The performance of Variational DQN is fairly stable across a large range of . For , Variational DQN converges to optimal policy within 500 episodes (50 iterations) on average. However, when keeps increasing such that , Variational DQN takes longer time to find the optimal policy but it makes steady improvement over time.

The big discrepancy between the performance of these three algorithms on Chain MDP tasks is potentially due to different exploration schemes. As stated previously, under random exploration, the expected number of steps it takes to reach is approximately . Since DQN applies greedy for exploration, for large it will never even reach within limited number of episodes, letting alone learning the optimal policy. NoisyNet maintains a distribution over value functions, which allows the agent to consistently execute a sequence of actions under different policies, leading to more efficient exploration. However, since NoisyNet does not explicitly encourage dispersed distribution over policies, the algorithm can still converge prematurely if the variance parameter converges quickly to zero. On the other hand, Variational DQN encourages high entropy over policy distribution and can prevent such premature convergence.

(a) Chain MDP
(b) Chain MDP
(c) Chain MDP
(d) Chain MDP
Figure 3: Variational DQP vs. DQN vs. NoisyNet in Chain MDP: Training curves of three algorithms on Chain MDP tasks with different . Training curves are averaged over multiple initializations of both algorithms. Each iteration is episodes.

To further investigate why Variational DQN can do systematic and efficient exploration of the environment, we plot the state visit counts of Variational DQN and DQN for in Figure 4. Let be the visit count to state for . In each episode, we set if the agent ever visits and otherwise. The running average of over consecutive episodes is the approximate visit probability of state under current policy. In Figure 4 we show visit probability for (locally optimal absorbing state), (optimal absorbing state) and . The probability for is meant to show if the agent ever explores the other half of the chain in one episode.

At early stage of training (), Variational DQN starts with and maintains a relatively high probability of visiting all three states. This enables the agent to visit for sufficient number of trials and converges to the optimal policy of keeping going to the right and reaching . On the other hand, DQN occasionally has nontrivial probability of visiting due to greedy random exploration. But since DQN does not have enough momentum to consistently go beyond and visit , visits to are finally suppressed and the agent converges to the locally optimal policy in . See Appendix for the comparison of visit counts for other sets of and for NoisyNet.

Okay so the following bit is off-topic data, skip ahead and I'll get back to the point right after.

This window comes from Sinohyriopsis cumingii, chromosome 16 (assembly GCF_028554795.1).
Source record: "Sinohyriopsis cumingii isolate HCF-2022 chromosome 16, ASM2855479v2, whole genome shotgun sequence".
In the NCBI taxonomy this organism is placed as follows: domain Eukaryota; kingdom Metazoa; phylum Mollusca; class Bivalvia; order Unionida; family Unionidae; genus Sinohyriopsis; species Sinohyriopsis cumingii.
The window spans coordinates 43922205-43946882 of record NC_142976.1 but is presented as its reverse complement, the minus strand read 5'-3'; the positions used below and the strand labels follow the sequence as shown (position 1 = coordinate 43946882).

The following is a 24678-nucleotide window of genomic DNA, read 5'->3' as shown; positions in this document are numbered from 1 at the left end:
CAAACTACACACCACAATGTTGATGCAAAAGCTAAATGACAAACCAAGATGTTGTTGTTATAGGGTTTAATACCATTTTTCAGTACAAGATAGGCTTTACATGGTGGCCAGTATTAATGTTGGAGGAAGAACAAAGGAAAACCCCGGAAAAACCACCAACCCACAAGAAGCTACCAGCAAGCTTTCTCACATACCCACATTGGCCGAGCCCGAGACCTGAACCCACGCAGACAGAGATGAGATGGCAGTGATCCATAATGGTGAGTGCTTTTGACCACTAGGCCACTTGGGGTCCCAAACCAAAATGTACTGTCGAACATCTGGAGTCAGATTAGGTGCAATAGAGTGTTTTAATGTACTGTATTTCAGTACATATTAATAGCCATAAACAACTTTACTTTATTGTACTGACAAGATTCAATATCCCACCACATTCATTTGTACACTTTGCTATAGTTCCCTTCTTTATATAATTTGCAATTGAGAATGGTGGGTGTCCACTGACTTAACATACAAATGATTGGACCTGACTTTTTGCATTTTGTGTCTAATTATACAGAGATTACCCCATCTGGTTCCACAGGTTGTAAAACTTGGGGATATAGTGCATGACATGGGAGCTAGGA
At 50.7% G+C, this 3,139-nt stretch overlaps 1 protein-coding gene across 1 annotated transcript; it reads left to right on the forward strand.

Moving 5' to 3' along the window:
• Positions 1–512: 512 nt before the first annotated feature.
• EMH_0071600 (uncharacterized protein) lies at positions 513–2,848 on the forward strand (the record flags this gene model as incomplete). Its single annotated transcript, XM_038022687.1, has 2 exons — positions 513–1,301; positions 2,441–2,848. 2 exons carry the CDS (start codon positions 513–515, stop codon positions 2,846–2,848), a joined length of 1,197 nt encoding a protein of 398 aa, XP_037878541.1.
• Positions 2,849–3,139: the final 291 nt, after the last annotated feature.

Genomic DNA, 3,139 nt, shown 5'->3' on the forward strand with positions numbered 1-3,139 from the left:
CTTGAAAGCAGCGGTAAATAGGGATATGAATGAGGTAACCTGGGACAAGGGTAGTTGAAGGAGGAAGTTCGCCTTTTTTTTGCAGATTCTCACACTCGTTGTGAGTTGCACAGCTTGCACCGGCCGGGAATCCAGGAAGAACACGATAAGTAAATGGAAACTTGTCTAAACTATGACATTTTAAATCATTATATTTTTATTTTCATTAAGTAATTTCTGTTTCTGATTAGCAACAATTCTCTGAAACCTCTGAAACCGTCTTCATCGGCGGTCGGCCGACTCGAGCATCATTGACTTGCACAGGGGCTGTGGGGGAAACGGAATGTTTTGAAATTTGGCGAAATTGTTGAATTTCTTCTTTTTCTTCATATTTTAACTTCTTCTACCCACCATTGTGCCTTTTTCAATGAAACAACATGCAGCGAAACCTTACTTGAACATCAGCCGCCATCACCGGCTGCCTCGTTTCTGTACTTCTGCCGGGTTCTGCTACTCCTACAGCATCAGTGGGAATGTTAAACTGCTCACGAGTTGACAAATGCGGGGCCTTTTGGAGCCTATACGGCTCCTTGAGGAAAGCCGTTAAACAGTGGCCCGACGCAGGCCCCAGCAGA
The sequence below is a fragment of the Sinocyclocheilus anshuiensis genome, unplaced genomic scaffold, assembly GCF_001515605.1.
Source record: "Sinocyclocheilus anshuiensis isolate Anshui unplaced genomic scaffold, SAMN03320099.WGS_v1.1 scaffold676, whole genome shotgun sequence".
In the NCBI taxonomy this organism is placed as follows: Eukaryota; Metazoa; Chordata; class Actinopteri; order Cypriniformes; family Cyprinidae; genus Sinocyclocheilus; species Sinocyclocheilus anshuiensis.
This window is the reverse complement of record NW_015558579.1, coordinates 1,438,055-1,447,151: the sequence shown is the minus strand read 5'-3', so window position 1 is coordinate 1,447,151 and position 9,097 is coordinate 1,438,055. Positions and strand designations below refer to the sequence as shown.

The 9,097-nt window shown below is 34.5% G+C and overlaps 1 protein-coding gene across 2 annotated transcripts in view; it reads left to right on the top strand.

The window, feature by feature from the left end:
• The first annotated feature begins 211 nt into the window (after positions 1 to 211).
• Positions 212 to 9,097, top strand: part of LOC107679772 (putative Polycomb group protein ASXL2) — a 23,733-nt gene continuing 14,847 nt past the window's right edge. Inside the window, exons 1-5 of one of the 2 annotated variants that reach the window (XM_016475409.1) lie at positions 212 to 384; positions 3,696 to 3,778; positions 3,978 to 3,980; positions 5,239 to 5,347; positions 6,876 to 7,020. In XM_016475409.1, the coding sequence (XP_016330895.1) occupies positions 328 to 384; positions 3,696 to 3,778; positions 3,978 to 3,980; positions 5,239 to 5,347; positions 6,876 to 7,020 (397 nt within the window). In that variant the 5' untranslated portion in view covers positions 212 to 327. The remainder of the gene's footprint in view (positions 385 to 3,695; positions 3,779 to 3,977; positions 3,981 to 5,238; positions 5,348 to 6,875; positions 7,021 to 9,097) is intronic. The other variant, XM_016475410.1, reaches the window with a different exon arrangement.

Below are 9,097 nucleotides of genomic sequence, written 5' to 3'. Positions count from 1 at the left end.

(a) Variational DQN
(b) DQN
Figure 4: Variational DQP vs. DQN in Chain MDP : state visit counts. Count for state if state is ever visited in one episode. Running averages over multiple consecutive episodes of produces , which is an approximate state visit probability under current policy. Each probability curve is average over multiple initializations. Each iteration is episodes.

6 Conclusion

We have proposed a framework to directly tackle the distribution of the value function parameters. Assigning systematic randomness to value function parameters entails efficient randomization in policy space and allow the agent to do efficient exploration. In addition, encouraging high entropy over parameter distribution prevents premature convergence. We have also established an equivalence between the proposed surrogate objective and variational inference loss, which allows us to leverage black box variational inference machinery to update value function parameters.

Potential extension of our current work will be to apply similar ideas to Q-learning in continuous control tasks and policy gradient methods. We leave this as future work.


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7 Appendix

7.1 Derivation of Variational Inference Interpretation

Consider a bayesian network

with input and parameter . The parameter has a prior . This bayesian network produces mean for a Gaussian distribution with variance i.e. let be a sample

Given samples , the posterior is in general not possible to evaluate. Hence we propose a variational family distribution with parameter to approximate the posterior. Variational inference literature [15, 1] has provided numerous techniques to compute , yet for a flexible model black box variational inference is most scalable. We consider minimizing KL divergence between and


Let be improper uniform prior. Also recall that

Decompose the objective in (9) and omit constants, we get


We then identify the first term as and the second as expected Bellman error.